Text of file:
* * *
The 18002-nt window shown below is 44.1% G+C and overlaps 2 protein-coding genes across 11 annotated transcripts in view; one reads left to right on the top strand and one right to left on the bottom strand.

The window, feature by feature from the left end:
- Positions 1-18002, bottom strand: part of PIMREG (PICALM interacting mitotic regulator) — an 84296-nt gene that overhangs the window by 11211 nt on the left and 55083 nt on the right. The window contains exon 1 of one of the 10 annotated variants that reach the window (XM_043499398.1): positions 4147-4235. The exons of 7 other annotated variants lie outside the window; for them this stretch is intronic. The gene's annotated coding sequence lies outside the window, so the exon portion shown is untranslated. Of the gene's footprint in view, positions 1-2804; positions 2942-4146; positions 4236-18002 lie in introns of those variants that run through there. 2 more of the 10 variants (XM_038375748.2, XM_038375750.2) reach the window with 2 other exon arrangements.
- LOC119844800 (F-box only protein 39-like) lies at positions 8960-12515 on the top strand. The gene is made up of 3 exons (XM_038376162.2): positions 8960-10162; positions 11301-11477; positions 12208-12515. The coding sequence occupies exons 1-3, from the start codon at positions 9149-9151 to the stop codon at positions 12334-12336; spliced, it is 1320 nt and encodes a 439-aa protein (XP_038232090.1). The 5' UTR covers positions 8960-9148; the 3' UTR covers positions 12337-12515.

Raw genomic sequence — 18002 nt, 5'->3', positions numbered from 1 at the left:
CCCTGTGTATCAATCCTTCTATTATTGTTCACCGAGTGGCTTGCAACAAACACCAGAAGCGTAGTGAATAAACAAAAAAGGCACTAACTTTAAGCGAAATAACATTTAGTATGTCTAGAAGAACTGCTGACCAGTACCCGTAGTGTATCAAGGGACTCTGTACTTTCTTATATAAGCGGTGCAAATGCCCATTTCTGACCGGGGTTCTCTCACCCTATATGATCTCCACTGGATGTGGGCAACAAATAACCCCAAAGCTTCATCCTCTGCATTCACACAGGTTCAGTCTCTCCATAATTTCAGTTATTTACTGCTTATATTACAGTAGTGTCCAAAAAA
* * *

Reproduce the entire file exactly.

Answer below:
The 18002-nt window shown below is 44.1% G+C and overlaps 2 protein-coding genes across 11 annotated transcripts in view; one reads left to right on the top strand and one right to left on the bottom strand.

The window, feature by feature from the left end:
- Positions 1-18002, bottom strand: part of PIMREG (PICALM interacting mitotic regulator) — an 84296-nt gene that overhangs the window by 11211 nt on the left and 55083 nt on the right. The window contains exon 1 of one of the 10 annotated variants that reach the window (XM_043499398.1): positions 4147-4235. The exons of 7 other annotated variants lie outside the window; for them this stretch is intronic. The gene's annotated coding sequence lies outside the window, so the exon portion shown is untranslated. Of the gene's footprint in view, positions 1-2804; positions 2942-4146; positions 4236-18002 lie in introns of those variants that run through there. 2 more of the 10 variants (XM_038375748.2, XM_038375750.2) reach the window with 2 other exon arrangements.
- LOC119844800 (F-box only protein 39-like) lies at positions 8960-12515 on the top strand. The gene is made up of 3 exons (XM_038376162.2): positions 8960-10162; positions 11301-11477; positions 12208-12515. The coding sequence occupies exons 1-3, from the start codon at positions 9149-9151 to the stop codon at positions 12334-12336; spliced, it is 1320 nt and encodes a 439-aa protein (XP_038232090.1). The 5' UTR covers positions 8960-9148; the 3' UTR covers positions 12337-12515.

Raw genomic sequence — 18002 nt, 5'->3', positions numbered from 1 at the left:
CCCTGTGTATCAATCCTTCTATTATTGTTCACCGAGTGGCTTGCAACAAACACCAGAAGCGTAGTGAATAAACAAAAAAGGCACTAACTTTAAGCGAAATAACATTTAGTATGTCTAGAAGAACTGCTGACCAGTACCCGTAGTGTATCAAGGGACTCTGTACTTTCTTATATAAGCGGTGCAAATGCCCATTTCTGACCGGGGTTCTCTCACCCTATATGATCTCCACTGGATGTGGGCAACAAATAACCCCAAAGCTTCATCCTCTGCATTCACACAGGTTCAGTCTCTCCATAATTTCAGTTATTTACTGCTTATATTACAGTAGTGTCCAAAAAA